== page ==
“Here in Colorado, it’s important to recognize that we did not throw out the 2015 plans. We built on them,” Acting BLM State Director Greg Shoop said in Denver. “Improved collaboration with the governor and other partners will ensure that concerns particular to Colorado and local communities are integrated into management and conservation efforts on BLM-managed public lands.”

Utah’s BLM state office also received extensive feedback from the state government and other stakeholders in the 2½ years since the plans were adopted, State Director Ed Roberson said in Salt Lake City. The MAA in the draft EIS for Utah focuses management on priority habitat areas and documented corresponding threats to greater sage grouse populations, while proposing to allow development in priority areas if there is no habitat present, he said.

Approaches in other states

The proposed preferred MAA for the draft plans in Nevada and northeastern California would remove the SFAs designated in sage grouse conservation plans adopted in 2015; incorporate Nevada’s 2016 habitat maps and the State’s Habitat Quantification Tool for determining residual impacts; modify the use of lek buffers; clarify the 3% disturbance cap; consider exceptions to seasonal timing restrictions for beneficial habitat projects, allow flexibility in using updated science-based habitat boundaries; and refers to program-level environmental analysis of fuel breaks and rangeland restoration projects.

The Nevada draft EIS also addresses the March 2017 US District Court ruling which held that BLM violated the 1969 National Environmental Policy Act, as amended, by failing to prepare a supplemental EIS for the designation of SFAs in Nevada in the Greater Sage Grouse Management Plan amendment for Nevada and Northeastern California, BLM said.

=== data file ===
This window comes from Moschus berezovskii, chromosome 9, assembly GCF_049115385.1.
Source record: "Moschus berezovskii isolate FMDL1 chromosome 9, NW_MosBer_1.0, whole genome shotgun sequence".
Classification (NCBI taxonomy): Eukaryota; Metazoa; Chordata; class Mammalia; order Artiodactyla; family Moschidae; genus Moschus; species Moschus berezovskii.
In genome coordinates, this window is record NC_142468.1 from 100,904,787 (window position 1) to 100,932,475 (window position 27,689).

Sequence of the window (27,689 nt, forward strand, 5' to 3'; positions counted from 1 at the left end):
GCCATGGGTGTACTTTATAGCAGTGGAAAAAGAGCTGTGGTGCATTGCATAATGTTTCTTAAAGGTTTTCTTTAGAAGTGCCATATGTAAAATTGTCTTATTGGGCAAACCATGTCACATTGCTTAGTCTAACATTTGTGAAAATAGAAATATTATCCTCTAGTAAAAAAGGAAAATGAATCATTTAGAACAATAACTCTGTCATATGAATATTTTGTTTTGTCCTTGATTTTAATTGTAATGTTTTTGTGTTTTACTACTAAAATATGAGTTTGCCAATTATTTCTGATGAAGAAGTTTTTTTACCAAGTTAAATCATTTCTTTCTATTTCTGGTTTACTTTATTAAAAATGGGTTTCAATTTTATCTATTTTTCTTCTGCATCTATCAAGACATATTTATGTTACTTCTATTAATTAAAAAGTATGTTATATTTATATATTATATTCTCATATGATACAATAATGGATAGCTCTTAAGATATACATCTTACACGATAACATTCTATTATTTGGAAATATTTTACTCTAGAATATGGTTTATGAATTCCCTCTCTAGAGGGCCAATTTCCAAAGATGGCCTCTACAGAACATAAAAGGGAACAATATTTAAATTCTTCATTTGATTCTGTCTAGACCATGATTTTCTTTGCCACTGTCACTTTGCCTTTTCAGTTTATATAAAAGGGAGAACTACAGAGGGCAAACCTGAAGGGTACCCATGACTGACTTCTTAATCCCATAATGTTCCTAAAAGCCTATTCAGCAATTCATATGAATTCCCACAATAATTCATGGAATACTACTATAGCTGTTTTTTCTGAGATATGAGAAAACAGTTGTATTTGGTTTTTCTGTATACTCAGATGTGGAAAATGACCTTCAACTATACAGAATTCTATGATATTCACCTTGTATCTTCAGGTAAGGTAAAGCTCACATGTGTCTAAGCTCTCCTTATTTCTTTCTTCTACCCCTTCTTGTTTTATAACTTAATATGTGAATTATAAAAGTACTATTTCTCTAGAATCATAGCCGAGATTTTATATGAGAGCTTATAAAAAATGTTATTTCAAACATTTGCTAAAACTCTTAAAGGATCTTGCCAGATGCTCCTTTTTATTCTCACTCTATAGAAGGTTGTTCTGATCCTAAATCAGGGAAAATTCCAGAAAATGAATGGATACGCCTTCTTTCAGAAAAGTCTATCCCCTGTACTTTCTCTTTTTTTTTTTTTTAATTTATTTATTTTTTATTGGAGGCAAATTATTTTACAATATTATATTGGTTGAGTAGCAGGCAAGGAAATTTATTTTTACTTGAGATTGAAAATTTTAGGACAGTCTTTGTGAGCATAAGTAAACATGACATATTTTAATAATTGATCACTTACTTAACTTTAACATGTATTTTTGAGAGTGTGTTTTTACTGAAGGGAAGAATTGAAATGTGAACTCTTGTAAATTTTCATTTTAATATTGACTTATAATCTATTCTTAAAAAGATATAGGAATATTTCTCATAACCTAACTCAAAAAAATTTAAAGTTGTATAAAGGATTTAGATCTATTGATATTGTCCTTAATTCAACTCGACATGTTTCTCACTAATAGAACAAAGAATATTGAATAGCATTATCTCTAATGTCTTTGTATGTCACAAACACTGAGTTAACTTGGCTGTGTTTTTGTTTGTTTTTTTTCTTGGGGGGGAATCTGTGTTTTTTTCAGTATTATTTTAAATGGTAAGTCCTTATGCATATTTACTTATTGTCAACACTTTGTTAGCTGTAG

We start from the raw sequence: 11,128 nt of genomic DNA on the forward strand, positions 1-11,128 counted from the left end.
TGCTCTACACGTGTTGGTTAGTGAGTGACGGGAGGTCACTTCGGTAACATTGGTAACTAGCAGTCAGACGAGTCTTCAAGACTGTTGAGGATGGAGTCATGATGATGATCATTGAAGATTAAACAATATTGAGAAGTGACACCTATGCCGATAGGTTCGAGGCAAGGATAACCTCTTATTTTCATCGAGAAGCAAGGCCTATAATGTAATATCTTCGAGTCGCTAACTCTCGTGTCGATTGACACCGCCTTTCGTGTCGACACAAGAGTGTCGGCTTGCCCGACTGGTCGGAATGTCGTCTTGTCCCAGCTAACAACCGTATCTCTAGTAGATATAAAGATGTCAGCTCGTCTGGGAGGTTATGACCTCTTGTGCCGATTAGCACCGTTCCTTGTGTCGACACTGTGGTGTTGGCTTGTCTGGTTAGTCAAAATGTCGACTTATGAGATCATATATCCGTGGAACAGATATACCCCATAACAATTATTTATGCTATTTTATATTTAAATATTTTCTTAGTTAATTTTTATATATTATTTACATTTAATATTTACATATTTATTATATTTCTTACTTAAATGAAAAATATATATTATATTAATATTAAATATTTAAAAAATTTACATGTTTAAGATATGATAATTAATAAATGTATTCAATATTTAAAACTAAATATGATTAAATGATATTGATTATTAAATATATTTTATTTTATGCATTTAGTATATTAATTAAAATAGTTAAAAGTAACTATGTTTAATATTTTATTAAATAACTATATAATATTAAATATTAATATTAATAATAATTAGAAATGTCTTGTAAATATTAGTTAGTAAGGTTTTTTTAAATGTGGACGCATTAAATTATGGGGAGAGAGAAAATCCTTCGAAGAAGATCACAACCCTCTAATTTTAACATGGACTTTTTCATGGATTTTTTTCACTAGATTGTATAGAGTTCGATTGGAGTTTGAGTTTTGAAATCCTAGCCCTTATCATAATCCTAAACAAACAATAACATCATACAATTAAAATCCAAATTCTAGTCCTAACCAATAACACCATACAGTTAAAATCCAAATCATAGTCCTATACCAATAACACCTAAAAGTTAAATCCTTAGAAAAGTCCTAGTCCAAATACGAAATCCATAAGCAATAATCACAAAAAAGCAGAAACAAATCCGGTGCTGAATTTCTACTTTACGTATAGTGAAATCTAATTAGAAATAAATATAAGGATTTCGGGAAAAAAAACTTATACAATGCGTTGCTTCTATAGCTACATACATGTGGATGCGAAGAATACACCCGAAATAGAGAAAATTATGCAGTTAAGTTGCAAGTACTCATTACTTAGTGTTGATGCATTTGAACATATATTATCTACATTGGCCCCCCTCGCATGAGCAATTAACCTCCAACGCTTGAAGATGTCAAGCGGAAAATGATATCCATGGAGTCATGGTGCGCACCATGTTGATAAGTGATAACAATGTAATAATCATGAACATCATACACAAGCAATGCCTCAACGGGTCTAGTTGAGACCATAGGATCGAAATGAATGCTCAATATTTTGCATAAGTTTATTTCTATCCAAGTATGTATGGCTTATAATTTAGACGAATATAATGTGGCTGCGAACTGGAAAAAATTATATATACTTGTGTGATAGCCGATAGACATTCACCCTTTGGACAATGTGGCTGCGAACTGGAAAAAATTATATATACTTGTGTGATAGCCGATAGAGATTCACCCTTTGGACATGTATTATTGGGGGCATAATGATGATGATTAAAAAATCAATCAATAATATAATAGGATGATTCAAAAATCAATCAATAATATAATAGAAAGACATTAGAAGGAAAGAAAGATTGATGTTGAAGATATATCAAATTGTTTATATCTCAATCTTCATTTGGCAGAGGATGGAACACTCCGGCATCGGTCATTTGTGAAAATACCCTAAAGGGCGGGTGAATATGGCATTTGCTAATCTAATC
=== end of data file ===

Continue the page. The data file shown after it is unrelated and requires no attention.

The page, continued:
Many issues with Oregon’s state government have been or will be addressed separately from BLM’s greater sage grouse management plan amendment process there, Jamie E. Connell, said in Portland. However, the draft EIS for BLM-managed sagebrush habitat in Oregon addresses the issue of livestock grazing in BLM Research Natural Areas (RNA), she indicated. The proposed preferred MAA evaluates the local economic impact of withdrawing RNAs from availability for grazing and examines how livestock grazing affects the elements and values for which key RNAs were designated, Connell said.

States’ schedules for public hearings and comment submissions varied. Colorado’s BLM state office in Denver scheduled a public open house in Craig on Nov. 8 and announced that comments on its draft will be accepted until Nov. 27.

The Utah BLM office in Salt Lake City, which began to accept public comments on May 4, said it also plans to hold public meetings to gather comments and will announce their schedule and locations. Comments will be accepted through Aug. 2 or 15 days after the final public meeting, whichever is later.

BLM’s Nevada state office in Reno, which also is responsible for Northern California, said comments would be accepted for 90 days following its draft plan’s publication in the Federal Register.

Contact Nick Snow at [email protected].